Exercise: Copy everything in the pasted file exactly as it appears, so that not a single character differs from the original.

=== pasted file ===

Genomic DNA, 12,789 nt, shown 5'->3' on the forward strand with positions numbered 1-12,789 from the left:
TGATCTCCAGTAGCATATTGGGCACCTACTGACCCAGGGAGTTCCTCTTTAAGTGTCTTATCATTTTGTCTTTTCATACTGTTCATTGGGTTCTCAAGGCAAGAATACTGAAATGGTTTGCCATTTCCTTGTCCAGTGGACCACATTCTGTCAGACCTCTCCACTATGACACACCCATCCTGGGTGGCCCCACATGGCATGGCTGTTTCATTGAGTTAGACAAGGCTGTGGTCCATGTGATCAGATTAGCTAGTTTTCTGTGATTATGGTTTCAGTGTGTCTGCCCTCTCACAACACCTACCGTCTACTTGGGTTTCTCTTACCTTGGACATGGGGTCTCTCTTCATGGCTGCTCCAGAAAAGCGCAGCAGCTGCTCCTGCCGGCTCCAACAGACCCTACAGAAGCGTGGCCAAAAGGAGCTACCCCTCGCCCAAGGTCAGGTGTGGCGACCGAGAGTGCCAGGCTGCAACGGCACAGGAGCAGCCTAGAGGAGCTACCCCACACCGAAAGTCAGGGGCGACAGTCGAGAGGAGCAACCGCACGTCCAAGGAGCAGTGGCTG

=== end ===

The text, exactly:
Genomic DNA, 12,789 nt, shown 5'->3' on the forward strand with positions numbered 1-12,789 from the left:
TGATCTCCAGTAGCATATTGGGCACCTACTGACCCAGGGAGTTCCTCTTTAAGTGTCTTATCATTTTGTCTTTTCATACTGTTCATTGGGTTCTCAAGGCAAGAATACTGAAATGGTTTGCCATTTCCTTGTCCAGTGGACCACATTCTGTCAGACCTCTCCACTATGACACACCCATCCTGGGTGGCCCCACATGGCATGGCTGTTTCATTGAGTTAGACAAGGCTGTGGTCCATGTGATCAGATTAGCTAGTTTTCTGTGATTATGGTTTCAGTGTGTCTGCCCTCTCACAACACCTACCGTCTACTTGGGTTTCTCTTACCTTGGACATGGGGTCTCTCTTCATGGCTGCTCCAGAAAAGCGCAGCAGCTGCTCCTGCCGGCTCCAACAGACCCTACAGAAGCGTGGCCAAAAGGAGCTACCCCTCGCCCAAGGTCAGGTGTGGCGACCGAGAGTGCCAGGCTGCAACGGCACAGGAGCAGCCTAGAGGAGCTACCCCACACCGAAAGTCAGGGGCGACAGTCGAGAGGAGCAACCGCACGTCCAAGGAGCAGTGGCTG